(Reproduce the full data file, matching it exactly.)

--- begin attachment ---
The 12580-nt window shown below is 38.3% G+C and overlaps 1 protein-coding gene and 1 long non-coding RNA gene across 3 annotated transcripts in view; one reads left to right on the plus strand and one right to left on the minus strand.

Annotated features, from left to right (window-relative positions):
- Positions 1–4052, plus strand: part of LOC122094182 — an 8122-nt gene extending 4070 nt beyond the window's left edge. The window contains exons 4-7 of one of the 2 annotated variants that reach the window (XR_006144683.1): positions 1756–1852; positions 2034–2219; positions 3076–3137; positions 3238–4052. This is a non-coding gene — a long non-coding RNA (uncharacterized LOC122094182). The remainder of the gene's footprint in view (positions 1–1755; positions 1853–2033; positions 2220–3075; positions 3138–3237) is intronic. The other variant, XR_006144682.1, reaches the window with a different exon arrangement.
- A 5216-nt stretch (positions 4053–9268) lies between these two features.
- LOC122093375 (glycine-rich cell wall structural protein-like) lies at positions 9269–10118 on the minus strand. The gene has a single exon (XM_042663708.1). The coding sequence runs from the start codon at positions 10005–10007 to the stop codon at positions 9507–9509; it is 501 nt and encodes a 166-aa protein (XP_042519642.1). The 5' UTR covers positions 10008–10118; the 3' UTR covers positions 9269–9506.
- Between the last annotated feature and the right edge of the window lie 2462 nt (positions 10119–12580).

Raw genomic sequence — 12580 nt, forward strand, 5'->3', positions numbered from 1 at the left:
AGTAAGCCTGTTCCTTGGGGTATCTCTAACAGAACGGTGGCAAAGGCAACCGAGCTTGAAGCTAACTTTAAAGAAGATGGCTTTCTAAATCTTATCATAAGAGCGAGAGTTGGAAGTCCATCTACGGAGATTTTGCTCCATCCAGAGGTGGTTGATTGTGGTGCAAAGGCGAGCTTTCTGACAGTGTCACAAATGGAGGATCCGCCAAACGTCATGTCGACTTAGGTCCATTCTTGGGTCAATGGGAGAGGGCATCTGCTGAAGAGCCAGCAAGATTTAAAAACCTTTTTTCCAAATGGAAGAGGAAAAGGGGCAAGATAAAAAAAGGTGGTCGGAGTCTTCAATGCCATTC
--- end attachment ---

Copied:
The 12580-nt window shown below is 38.3% G+C and overlaps 1 protein-coding gene and 1 long non-coding RNA gene across 3 annotated transcripts in view; one reads left to right on the plus strand and one right to left on the minus strand.

Annotated features, from left to right (window-relative positions):
- Positions 1–4052, plus strand: part of LOC122094182 — an 8122-nt gene extending 4070 nt beyond the window's left edge. The window contains exons 4-7 of one of the 2 annotated variants that reach the window (XR_006144683.1): positions 1756–1852; positions 2034–2219; positions 3076–3137; positions 3238–4052. This is a non-coding gene — a long non-coding RNA (uncharacterized LOC122094182). The remainder of the gene's footprint in view (positions 1–1755; positions 1853–2033; positions 2220–3075; positions 3138–3237) is intronic. The other variant, XR_006144682.1, reaches the window with a different exon arrangement.
- A 5216-nt stretch (positions 4053–9268) lies between these two features.
- LOC122093375 (glycine-rich cell wall structural protein-like) lies at positions 9269–10118 on the minus strand. The gene has a single exon (XM_042663708.1). The coding sequence runs from the start codon at positions 10005–10007 to the stop codon at positions 9507–9509; it is 501 nt and encodes a 166-aa protein (XP_042519642.1). The 5' UTR covers positions 10008–10118; the 3' UTR covers positions 9269–9506.
- Between the last annotated feature and the right edge of the window lie 2462 nt (positions 10119–12580).

Raw genomic sequence — 12580 nt, forward strand, 5'->3', positions numbered from 1 at the left:
AGTAAGCCTGTTCCTTGGGGTATCTCTAACAGAACGGTGGCAAAGGCAACCGAGCTTGAAGCTAACTTTAAAGAAGATGGCTTTCTAAATCTTATCATAAGAGCGAGAGTTGGAAGTCCATCTACGGAGATTTTGCTCCATCCAGAGGTGGTTGATTGTGGTGCAAAGGCGAGCTTTCTGACAGTGTCACAAATGGAGGATCCGCCAAACGTCATGTCGACTTAGGTCCATTCTTGGGTCAATGGGAGAGGGCATCTGCTGAAGAGCCAGCAAGATTTAAAAACCTTTTTTCCAAATGGAAGAGGAAAAGGGGCAAGATAAAAAAAGGTGGTCGGAGTCTTCAATGCCATTC